The IOC suspended the Iraq NOC last June after the government sacked the committee leadership and brought in its own officials from the sports ministry in
a clear violation of the Olympic Charter.
The ban was lifted on the eve of the Beijing Games to allow Iraqi athletes to compete in the Olympics but only after a deal was struck with the government to establish an independent NOC by the end of November. The government failed to meet that original deadline and others set by the IOC until the April 4 elections were held.
Iraqi Sports Minister Jassim Mohammed Jaafar is said to be optimistic about the new NOCI and its ability to return Iraq to the sporting glories achieved in the 1970s before the Saddam Hussain era.
Baghdad-born Hamoudi could be the man to fulfill expectations. Captain of Iraq's national soccer team during the 1980s, he reportedly left Iraq in 1998 to gain a masters' degree in Austria and returned after the 2003 U.S.-led invasion. Hamoudi told AP that shortly after his return he was detained by U.S. forces for three days before being released.
One of his biggest challenges as chairman of the NOCI is the welfare of Iraqi athletes. Athletes and sports leaders have been among the victims of sectarian violence in Iraq over the last six years. Preparation of athletes for the Asian Martial Arts Games in Bangkok later this month and the first Asian Youth Games in Singapore in June are also priorities.Rogge on Al
Iraq NOC President Ahmad Al Samarrai and Secretary General Ammar Jabbar are still missing, three years after their kidnapping. (ATR) Samarrai
Despite being presumed dead following his abduction in July 2006, NOCI's President Ahmad Al Samarrai is still listed as a member of the IOC International Relations Commission.
Rogge insisted he should remain as a member in comments made to ATR at Sportaccord in Denver two weeks ago.
"Mr. Al Samarrai has not been officially declared dead and I hope that this is not the case. So why would I scrap him from the commission on the IOC? It makes no sense.
"As long as there is no official declaration on the death of Mr. Al Samarrai, we consider him alive."
On the NOCI election, he said, "I hope that will restore peace and harmony between the Olympic committee and the public authorities, and that the autonomy of the committee will be respected."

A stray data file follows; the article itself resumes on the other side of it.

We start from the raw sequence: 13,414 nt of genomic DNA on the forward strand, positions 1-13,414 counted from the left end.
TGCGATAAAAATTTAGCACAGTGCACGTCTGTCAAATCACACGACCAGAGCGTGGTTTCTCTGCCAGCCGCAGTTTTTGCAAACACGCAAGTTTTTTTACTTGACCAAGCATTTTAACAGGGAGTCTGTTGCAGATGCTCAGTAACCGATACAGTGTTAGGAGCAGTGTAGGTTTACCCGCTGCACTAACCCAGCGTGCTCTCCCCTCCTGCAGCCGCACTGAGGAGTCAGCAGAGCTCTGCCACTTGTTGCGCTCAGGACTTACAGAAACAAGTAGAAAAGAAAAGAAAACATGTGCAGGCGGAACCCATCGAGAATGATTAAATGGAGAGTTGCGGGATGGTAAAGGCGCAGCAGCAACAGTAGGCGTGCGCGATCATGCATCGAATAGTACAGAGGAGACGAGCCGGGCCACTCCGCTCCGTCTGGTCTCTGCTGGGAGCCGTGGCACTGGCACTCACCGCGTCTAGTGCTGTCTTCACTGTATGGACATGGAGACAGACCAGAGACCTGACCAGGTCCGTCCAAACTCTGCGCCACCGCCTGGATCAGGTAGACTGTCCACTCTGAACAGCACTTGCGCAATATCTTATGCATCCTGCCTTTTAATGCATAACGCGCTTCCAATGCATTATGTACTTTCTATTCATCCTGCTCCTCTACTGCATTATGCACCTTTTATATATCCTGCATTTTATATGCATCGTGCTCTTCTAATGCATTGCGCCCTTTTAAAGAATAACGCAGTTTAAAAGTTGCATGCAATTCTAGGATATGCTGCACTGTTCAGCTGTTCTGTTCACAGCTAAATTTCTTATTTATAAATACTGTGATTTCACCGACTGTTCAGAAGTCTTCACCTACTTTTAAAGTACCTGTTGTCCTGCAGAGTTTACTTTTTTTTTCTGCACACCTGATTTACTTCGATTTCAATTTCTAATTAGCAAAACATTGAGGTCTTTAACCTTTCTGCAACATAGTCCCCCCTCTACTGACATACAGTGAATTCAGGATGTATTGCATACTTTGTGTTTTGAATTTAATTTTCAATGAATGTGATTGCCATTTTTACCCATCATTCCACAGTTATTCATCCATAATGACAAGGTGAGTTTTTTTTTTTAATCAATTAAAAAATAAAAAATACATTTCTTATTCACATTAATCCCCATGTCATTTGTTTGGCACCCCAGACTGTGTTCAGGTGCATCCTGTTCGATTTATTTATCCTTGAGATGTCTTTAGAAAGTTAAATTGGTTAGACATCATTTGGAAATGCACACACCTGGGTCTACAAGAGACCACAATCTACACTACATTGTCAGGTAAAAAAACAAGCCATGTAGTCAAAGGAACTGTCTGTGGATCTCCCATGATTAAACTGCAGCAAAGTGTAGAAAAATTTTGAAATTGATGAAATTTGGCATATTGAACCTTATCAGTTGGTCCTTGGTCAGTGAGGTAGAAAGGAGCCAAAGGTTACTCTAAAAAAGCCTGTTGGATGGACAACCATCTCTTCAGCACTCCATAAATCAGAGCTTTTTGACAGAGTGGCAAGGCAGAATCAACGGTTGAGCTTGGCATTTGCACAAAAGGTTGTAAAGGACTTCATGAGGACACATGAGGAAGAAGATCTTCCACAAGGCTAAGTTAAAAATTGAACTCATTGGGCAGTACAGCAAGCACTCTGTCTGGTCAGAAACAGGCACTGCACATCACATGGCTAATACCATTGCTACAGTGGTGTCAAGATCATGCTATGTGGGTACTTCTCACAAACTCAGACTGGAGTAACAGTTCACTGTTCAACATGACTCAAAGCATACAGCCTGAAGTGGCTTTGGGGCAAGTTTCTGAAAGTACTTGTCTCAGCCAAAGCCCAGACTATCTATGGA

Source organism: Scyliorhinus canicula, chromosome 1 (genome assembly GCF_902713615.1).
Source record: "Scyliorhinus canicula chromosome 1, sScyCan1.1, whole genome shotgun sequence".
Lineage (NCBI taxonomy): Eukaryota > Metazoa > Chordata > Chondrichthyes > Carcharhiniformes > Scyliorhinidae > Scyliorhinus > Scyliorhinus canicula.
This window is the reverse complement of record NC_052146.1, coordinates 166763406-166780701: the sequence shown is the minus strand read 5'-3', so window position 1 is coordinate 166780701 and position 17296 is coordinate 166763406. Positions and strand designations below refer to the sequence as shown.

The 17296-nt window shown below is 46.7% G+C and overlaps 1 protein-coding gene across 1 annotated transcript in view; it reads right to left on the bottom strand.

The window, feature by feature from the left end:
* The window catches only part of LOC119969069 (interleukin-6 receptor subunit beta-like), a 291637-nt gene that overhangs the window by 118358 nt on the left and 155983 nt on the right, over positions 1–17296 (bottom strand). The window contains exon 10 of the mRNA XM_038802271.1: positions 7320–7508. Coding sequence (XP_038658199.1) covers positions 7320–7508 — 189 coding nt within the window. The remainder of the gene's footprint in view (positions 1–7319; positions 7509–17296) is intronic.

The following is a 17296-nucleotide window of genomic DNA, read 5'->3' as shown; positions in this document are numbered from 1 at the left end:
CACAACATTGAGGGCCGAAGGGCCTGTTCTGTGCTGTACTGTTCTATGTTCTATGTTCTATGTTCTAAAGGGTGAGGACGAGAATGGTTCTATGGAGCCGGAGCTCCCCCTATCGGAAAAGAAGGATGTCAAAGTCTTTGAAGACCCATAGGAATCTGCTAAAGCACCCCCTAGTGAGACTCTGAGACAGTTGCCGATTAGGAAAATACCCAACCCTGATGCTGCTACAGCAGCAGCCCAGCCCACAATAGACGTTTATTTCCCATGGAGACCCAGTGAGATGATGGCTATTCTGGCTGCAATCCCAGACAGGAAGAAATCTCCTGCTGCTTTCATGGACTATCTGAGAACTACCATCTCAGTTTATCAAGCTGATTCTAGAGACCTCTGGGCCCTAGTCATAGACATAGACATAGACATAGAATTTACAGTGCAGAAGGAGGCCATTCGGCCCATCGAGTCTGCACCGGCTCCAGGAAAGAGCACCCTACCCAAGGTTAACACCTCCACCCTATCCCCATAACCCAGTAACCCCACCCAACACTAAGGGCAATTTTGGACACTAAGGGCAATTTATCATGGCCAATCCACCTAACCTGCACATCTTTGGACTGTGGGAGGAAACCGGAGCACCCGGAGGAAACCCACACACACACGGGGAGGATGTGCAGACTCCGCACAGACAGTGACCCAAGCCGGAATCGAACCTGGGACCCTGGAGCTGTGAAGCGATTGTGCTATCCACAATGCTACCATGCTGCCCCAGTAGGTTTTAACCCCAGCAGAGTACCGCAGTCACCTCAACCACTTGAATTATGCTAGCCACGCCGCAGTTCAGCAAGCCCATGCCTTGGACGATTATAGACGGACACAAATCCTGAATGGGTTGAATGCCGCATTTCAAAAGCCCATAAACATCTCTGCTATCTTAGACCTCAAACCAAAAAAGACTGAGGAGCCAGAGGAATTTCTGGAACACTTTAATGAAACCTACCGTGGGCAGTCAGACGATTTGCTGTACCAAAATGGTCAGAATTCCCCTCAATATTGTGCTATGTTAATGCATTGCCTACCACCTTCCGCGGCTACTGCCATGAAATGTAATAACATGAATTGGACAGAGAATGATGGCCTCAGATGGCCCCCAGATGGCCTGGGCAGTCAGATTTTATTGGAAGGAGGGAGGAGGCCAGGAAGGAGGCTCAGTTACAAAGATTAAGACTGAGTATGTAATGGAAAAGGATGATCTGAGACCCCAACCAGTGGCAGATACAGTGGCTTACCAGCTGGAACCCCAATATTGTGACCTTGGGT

Since 2006, Rogge has come under pressure from Al Samarrai's wife to discover the fate of her husband. They met at the IOC's headquarters in Lausanne almost a year ago but there has been no further word about Al Samarrai since then.
Days before Sportaccord 2009, Ahmed Al Samarrai's son, Osama, accused the IOC of not being proactive enough in an impassioned letter addressed to Rogge.
"After our last meeting more than a year ago, we were led to believe that the IOC will be doing all it could in pressurizing the Iraqi government (who had a major role in this catastrophe) in coming out clean and telling us the fate of our loved ones who at one point were part of your family," he wrote.
"Now we have seen certain stands and public stances by both the IOC and the Iraqi government which questions these promises and the lack of integrity which has clouded this issue."
Rogge defended the IOC's stance at Sportaccord, telling ATR that he had sent three personal letters to the prime minister of Iraq "to do the utmost" to provide information about Al Samarrai and the other sports leaders abducted.
"We have asked the U.S. delegate to do everything he could to help us. In both cases it was to no avail, absolutely not related to their willingness to find a solution. Unfortunately, today Mr. Al-Samarrai is still missing," he said.With reporting from Mark Bisson.For general comments or questions, click here.Your best source of news about the Olympics is www.aroundtherings.com, for subscribers only.